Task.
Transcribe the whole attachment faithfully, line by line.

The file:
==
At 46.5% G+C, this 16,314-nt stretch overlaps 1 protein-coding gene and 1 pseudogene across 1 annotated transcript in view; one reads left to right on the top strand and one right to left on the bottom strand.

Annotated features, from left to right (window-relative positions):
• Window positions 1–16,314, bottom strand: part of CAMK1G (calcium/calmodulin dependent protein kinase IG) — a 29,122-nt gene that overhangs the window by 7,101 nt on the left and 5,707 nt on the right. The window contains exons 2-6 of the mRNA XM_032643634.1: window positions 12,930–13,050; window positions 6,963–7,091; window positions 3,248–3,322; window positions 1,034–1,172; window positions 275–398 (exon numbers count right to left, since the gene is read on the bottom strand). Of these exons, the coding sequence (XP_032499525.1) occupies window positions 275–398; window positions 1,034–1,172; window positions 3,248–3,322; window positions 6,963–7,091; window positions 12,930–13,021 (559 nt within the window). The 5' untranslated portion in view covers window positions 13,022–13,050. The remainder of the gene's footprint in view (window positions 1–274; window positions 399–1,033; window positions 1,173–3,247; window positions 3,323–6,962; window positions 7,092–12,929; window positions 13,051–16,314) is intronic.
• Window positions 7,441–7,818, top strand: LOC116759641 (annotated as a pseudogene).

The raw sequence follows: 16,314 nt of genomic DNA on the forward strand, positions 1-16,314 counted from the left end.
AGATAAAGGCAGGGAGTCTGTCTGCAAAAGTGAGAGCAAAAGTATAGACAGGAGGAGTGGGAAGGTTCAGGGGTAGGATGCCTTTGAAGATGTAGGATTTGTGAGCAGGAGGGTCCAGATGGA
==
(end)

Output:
At 46.5% G+C, this 16,314-nt stretch overlaps 1 protein-coding gene and 1 pseudogene across 1 annotated transcript in view; one reads left to right on the top strand and one right to left on the bottom strand.

Annotated features, from left to right (window-relative positions):
• Window positions 1–16,314, bottom strand: part of CAMK1G (calcium/calmodulin dependent protein kinase IG) — a 29,122-nt gene that overhangs the window by 7,101 nt on the left and 5,707 nt on the right. The window contains exons 2-6 of the mRNA XM_032643634.1: window positions 12,930–13,050; window positions 6,963–7,091; window positions 3,248–3,322; window positions 1,034–1,172; window positions 275–398 (exon numbers count right to left, since the gene is read on the bottom strand). Of these exons, the coding sequence (XP_032499525.1) occupies window positions 275–398; window positions 1,034–1,172; window positions 3,248–3,322; window positions 6,963–7,091; window positions 12,930–13,021 (559 nt within the window). The 5' untranslated portion in view covers window positions 13,022–13,050. The remainder of the gene's footprint in view (window positions 1–274; window positions 399–1,033; window positions 1,173–3,247; window positions 3,323–6,962; window positions 7,092–12,929; window positions 13,051–16,314) is intronic.
• Window positions 7,441–7,818, top strand: LOC116759641 (annotated as a pseudogene).

The raw sequence follows: 16,314 nt of genomic DNA on the forward strand, positions 1-16,314 counted from the left end.
AGATAAAGGCAGGGAGTCTGTCTGCAAAAGTGAGAGCAAAAGTATAGACAGGAGGAGTGGGAAGGTTCAGGGGTAGGATGCCTTTGAAGATGTAGGATTTGTGAGCAGGAGGGTCCAGATGGA